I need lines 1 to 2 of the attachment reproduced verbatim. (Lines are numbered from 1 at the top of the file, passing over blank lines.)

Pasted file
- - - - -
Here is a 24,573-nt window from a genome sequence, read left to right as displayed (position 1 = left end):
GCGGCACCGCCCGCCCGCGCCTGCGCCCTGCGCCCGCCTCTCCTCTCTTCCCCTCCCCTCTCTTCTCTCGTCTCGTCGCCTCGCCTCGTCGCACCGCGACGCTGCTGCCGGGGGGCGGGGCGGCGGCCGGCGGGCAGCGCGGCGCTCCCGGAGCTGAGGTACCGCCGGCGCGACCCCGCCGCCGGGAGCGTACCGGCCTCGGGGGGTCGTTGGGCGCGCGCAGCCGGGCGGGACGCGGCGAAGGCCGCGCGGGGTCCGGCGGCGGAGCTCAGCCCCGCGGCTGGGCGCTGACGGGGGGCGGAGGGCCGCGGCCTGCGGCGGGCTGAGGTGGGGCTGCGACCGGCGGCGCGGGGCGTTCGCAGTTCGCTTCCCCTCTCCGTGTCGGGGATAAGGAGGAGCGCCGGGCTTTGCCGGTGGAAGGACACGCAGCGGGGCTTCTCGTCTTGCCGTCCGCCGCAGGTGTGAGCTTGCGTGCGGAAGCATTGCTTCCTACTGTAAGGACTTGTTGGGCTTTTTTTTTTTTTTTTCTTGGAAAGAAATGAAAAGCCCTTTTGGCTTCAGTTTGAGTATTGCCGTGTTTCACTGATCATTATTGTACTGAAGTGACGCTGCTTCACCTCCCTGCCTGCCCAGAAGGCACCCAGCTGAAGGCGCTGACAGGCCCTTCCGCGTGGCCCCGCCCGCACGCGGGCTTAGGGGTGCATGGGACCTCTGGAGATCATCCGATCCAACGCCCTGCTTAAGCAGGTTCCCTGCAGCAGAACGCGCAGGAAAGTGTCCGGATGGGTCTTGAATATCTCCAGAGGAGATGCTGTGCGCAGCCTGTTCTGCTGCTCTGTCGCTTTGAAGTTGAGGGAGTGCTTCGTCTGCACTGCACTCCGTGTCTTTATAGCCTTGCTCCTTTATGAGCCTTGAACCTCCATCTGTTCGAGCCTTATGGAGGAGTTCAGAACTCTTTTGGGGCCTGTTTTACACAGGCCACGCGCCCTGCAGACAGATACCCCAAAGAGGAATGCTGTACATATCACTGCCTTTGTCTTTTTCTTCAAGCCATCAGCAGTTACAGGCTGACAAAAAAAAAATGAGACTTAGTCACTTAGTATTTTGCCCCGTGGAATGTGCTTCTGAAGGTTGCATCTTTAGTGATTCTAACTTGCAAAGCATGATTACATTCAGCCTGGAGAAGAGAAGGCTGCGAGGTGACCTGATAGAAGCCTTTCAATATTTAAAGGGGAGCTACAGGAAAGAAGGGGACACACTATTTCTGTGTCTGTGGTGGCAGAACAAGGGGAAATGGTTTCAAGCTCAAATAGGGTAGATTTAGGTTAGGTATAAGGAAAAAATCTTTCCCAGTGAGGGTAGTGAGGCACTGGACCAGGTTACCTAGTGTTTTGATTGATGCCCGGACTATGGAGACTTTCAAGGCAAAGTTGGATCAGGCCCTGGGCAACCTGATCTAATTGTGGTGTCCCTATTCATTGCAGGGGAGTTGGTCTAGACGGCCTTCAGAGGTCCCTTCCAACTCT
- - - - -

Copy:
Here is a 24,573-nt window from a genome sequence, read left to right as displayed (position 1 = left end):
GCGGCACCGCCCGCCCGCGCCTGCGCCCTGCGCCCGCCTCTCCTCTCTTCCCCTCCCCTCTCTTCTCTCGTCTCGTCGCCTCGCCTCGTCGCACCGCGACGCTGCTGCCGGGGGGCGGGGCGGCGGCCGGCGGGCAGCGCGGCGCTCCCGGAGCTGAGGTACCGCCGGCGCGACCCCGCCGCCGGGAGCGTACCGGCCTCGGGGGGTCGTTGGGCGCGCGCAGCCGGGCGGGACGCGGCGAAGGCCGCGCGGGGTCCGGCGGCGGAGCTCAGCCCCGCGGCTGGGCGCTGACGGGGGGCGGAGGGCCGCGGCCTGCGGCGGGCTGAGGTGGGGCTGCGACCGGCGGCGCGGGGCGTTCGCAGTTCGCTTCCCCTCTCCGTGTCGGGGATAAGGAGGAGCGCCGGGCTTTGCCGGTGGAAGGACACGCAGCGGGGCTTCTCGTCTTGCCGTCCGCCGCAGGTGTGAGCTTGCGTGCGGAAGCATTGCTTCCTACTGTAAGGACTTGTTGGGCTTTTTTTTTTTTTTTTCTTGGAAAGAAATGAAAAGCCCTTTTGGCTTCAGTTTGAGTATTGCCGTGTTTCACTGATCATTATTGTACTGAAGTGACGCTGCTTCACCTCCCTGCCTGCCCAGAAGGCACCCAGCTGAAGGCGCTGACAGGCCCTTCCGCGTGGCCCCGCCCGCACGCGGGCTTAGGGGTGCATGGGACCTCTGGAGATCATCCGATCCAACGCCCTGCTTAAGCAGGTTCCCTGCAGCAGAACGCGCAGGAAAGTGTCCGGATGGGTCTTGAATATCTCCAGAGGAGATGCTGTGCGCAGCCTGTTCTGCTGCTCTGTCGCTTTGAAGTTGAGGGAGTGCTTCGTCTGCACTGCACTCCGTGTCTTTATAGCCTTGCTCCTTTATGAGCCTTGAACCTCCATCTGTTCGAGCCTTATGGAGGAGTTCAGAACTCTTTTGGGGCCTGTTTTACACAGGCCACGCGCCCTGCAGACAGATACCCCAAAGAGGAATGCTGTACATATCACTGCCTTTGTCTTTTTCTTCAAGCCATCAGCAGTTACAGGCTGACAAAAAAAAAATGAGACTTAGTCACTTAGTATTTTGCCCCGTGGAATGTGCTTCTGAAGGTTGCATCTTTAGTGATTCTAACTTGCAAAGCATGATTACATTCAGCCTGGAGAAGAGAAGGCTGCGAGGTGACCTGATAGAAGCCTTTCAATATTTAAAGGGGAGCTACAGGAAAGAAGGGGACACACTATTTCTGTGTCTGTGGTGGCAGAACAAGGGGAAATGGTTTCAAGCTCAAATAGGGTAGATTTAGGTTAGGTATAAGGAAAAAATCTTTCCCAGTGAGGGTAGTGAGGCACTGGACCAGGTTACCTAGTGTTTTGATTGATGCCCGGACTATGGAGACTTTCAAGGCAAAGTTGGATCAGGCCCTGGGCAACCTGATCTAATTGTGGTGTCCCTATTCATTGCAGGGGAGTTGGTCTAGACGGCCTTCAGAGGTCCCTTCCAACTCT